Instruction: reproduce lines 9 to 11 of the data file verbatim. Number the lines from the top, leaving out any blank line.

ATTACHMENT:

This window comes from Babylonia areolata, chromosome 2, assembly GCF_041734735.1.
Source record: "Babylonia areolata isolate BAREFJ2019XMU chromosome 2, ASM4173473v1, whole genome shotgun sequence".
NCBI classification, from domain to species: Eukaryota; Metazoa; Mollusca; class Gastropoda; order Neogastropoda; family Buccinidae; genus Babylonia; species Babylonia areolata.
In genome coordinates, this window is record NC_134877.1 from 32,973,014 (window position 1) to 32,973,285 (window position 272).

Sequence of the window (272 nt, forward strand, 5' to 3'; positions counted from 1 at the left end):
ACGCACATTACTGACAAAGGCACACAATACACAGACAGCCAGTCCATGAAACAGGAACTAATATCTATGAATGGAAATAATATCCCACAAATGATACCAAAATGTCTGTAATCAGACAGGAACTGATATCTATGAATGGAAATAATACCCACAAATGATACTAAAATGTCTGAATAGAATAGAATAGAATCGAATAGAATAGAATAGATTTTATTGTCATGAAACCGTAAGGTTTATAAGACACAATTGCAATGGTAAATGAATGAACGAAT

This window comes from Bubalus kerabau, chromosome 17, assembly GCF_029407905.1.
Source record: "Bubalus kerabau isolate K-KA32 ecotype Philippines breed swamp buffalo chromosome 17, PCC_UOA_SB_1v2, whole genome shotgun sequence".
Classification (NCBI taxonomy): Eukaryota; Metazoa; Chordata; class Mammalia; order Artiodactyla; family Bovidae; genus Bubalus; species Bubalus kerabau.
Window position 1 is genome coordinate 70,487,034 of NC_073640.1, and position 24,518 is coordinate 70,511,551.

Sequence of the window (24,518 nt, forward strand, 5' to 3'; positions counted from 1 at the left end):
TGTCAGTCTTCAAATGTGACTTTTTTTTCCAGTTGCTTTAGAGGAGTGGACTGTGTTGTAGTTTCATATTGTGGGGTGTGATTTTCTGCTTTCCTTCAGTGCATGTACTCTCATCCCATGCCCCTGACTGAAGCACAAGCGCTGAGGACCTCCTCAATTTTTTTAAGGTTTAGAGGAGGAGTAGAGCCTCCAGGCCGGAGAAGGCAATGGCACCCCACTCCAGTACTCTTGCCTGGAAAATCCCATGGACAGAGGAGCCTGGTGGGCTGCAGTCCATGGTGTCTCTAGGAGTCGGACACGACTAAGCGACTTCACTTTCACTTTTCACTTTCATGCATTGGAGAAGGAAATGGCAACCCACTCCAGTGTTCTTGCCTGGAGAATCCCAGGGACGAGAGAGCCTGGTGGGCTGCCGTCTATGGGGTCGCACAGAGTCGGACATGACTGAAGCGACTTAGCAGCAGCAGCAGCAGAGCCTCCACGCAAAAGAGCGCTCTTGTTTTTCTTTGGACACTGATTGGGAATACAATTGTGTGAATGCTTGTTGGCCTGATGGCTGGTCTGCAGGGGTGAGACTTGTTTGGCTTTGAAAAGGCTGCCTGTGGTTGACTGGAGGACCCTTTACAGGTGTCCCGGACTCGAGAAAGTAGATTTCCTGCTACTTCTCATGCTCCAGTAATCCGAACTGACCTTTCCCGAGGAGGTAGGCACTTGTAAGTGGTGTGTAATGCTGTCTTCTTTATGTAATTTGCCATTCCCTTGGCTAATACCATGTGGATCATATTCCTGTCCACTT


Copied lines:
Classification (NCBI taxonomy): Eukaryota; Metazoa; Chordata; class Mammalia; order Artiodactyla; family Bovidae; genus Bubalus; species Bubalus kerabau.
Window position 1 is genome coordinate 70,487,034 of NC_073640.1, and position 24,518 is coordinate 70,511,551.

Sequence of the window (24,518 nt, forward strand, 5' to 3'; positions counted from 1 at the left end):